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Tech Hardware

  • RIM Headquarters

    It's a sad thing to watch. A great brand and a company with a dominant position slides into obscurity. Such would be appear to be the case with Research In Motion as competitors pounce on its missteps. The world appears to have found an alternative to its Blackberry addiction.

  • Micron

    Micron Technology has been trapped in a slow grind for the last month, but yesterday the bulls stepped in.

  • text_messaging_girl_200.jpg

    Parents can now use an array of tools to keep up with the digital lives of their children, raising new quandaries. Is surveillance the best way to protect children? Or should parents trust them to share if they are scared or bewildered by something online?

  • Apple Store Upper Westside Manhattan

    Apple Stores stores take in more money per square foot than any other United States retailer. But most of Apple’s employees, who sell those iPhones and MacBooks enjoy little of that wealth. The New York Times reports.

  • Medivation

    The takeout speculation that has ignited a small recovery rally in Dendreon is empty talk; instead investors interested in the lucrative prostate cancer drug market should look to Medivation as a more attractive acquisition target, says a Jefferies analyst in a research note Tuesday.

  • Steve Ballmer, chief executive officer of Microsoft Corp., speaks at a news conference launching the company's tablet computer Surface at Milk Studios in Los Angeles, California, U.S.

    When Steve Ballmer took the stage at Microsoft's mysterious press event in Hollywood, the bloggers in the audience gasped, but they didn't start to applaud until they saw just what the Surface tablet/PC hybrid he announced could do.

  • handshake_merger_200.jpg

    The software sector is rife with speculation that technology giants looking to diversify from PC and hardware sales will buy software specialists like Quest Software and BMC Software as merger and acquisition activity heats up in the sector.

  • Internet Security

    A secret nanoscale "backdoor" etched into the silicon of a supposedly secure programmable chip could give cyberattackers access to classified US weapons systems, including guidance, flight control, networking, and communications systems, according to a new report by cybersecurity researchers in Britain. The Christian Science Monitor reports.

  • computer-hackers.jpg

    This particular type of cyber-crime, if left unchecked, represents a significant danger to the long-term national and economic security of the United States or any nation targeted for attack.

  • Blackberry Bold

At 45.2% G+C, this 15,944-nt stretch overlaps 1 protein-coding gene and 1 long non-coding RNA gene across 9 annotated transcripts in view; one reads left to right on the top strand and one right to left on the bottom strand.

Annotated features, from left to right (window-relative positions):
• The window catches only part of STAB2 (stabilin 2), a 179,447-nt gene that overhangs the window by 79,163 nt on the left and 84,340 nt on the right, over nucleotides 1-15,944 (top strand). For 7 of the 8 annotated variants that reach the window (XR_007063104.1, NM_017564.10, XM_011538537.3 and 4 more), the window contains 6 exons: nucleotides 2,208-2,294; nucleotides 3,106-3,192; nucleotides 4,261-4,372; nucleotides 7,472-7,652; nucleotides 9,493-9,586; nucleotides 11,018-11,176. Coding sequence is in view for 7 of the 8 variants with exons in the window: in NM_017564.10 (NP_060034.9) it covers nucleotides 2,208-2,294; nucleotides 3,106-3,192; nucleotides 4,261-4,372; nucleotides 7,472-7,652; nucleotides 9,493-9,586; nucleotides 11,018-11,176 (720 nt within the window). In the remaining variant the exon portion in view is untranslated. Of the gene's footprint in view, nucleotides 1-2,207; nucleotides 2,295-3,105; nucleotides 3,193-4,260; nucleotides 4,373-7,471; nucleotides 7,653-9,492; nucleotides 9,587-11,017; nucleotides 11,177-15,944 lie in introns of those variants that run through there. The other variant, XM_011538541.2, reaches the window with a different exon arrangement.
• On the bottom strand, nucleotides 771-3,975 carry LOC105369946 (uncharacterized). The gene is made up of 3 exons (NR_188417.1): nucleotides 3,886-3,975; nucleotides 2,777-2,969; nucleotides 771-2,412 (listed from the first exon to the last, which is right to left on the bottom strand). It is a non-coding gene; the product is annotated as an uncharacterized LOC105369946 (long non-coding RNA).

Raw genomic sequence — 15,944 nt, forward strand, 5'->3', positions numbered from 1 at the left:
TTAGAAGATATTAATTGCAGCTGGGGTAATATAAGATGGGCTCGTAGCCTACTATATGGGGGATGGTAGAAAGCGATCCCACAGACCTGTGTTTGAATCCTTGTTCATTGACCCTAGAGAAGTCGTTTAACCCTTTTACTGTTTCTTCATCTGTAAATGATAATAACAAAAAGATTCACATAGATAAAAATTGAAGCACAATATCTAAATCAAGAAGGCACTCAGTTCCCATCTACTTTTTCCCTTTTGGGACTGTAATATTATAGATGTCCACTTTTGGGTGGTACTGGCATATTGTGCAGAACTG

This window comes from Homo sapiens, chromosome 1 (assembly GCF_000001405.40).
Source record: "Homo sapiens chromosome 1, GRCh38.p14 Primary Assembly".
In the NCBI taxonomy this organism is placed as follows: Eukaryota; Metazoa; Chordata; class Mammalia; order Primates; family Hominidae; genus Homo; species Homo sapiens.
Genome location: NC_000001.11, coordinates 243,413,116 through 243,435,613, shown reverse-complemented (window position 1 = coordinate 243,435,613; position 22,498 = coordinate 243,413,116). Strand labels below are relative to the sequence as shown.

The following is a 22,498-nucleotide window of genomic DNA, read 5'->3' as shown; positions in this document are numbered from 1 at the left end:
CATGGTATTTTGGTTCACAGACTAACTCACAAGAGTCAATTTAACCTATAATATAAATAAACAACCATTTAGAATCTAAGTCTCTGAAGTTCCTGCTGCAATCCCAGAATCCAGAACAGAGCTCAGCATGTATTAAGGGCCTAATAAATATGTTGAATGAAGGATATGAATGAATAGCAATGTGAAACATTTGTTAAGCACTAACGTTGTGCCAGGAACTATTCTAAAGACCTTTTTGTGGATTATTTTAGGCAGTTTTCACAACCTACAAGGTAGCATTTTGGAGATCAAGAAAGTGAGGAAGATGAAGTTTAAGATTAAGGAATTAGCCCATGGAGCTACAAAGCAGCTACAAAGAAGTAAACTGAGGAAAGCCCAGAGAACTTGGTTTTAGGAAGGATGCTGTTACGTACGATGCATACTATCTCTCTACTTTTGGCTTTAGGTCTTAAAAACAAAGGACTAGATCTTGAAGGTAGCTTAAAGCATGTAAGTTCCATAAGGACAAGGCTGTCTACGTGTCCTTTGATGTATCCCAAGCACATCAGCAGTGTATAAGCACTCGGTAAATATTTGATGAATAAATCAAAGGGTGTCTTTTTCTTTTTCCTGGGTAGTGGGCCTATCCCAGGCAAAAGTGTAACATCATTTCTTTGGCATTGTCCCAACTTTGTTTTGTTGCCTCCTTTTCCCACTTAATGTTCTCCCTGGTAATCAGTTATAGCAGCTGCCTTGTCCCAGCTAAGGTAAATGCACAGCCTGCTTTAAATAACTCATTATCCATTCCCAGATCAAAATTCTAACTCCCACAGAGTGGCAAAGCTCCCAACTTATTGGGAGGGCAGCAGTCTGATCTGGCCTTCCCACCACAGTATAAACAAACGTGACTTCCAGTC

As Research In Motion enlists Wall Street's help, CNBC contributor and former Hewlett-Packard CEO Carly Fiorina cautioned against moving to heat-sensitive touch-screens because women’s “fingers are colder.”

  • Amazon.com is testing out the viability of drone delivery for small packages.

    Amid the uproar about unmanned aircraft, researchers have been experimenting with the technology for years in many fields including combat.

  • Oracle's headquarters in Redwood City, California.

    Oracle is attracting upside option activity as the database giant attempts to rally off a nine-month support level.

  • Apple CEO Tim Cook speaks at the event introducing the new iPhone at the company’s headquarters October 4, 2011 in Cupertino, California. The announcement marks the first time Cook introduces a new product since Apple co-founder Steve Jobs resigned in August.

    Apple CEO Tim Cook admitted the Ping social network has failed to excite most users, hinted at closer relations with Facebook, and called gaming on the TV "could be interesting" for Apple.

  • Michael Woodford, former chief executive officer of Olympus Corp., at a news conference in London.

    Olympus is expected to reach a £10 milliom ($16 million) settlement with its former chief executive, Michael Woodford, who was summarily fired last year after he raised questions about $1 billion in suspicious payments made by the Japanese optical equipment maker. The FT reports.

  • Meg Whitman

    After Hewlett-Packard announced plans to reduce the largest amount of workers in its 73-year history by cutting 27,000 jobs, Jason Noland, analyst for the firm Robert W. Baird, said the firm risks losing key staff to Silicon Valley.  

  • AeroVironment's Raven drone

    As the two longest wars in American history come to a close, and defense spending decelerates, defense contractors are quickly devising ways to alter their war-time technology for commercial and civilian use.

  • Hewlett Packard

    The computer maker beat on earnings and announced plans to lay off 27,000 employees, or 8% of its workforce. Shares rose after-hours.

  • Hewlett Packard

    Hewlett-Packard’s expected restructuring announcement is “just the beginning” for the personal computer maker if Chief Executive Meg Whitman shifts to a digital strategy, says Mark Stahlman, director at TMT Strategies.

  • Reel of uninsulated copper wire

    With gold prices surging in recent years, the semiconductor industry has been increasingly replacing the precious metal with the more affordable copper in the wire bonding process, leading to huge savings in the cost of manufacturing a chip.

  • cloud_sun_200.jpg

    Riverbed Technology continues to make a case against itself for why it deserves any consideration among the ranks of the top cloud computing companies.

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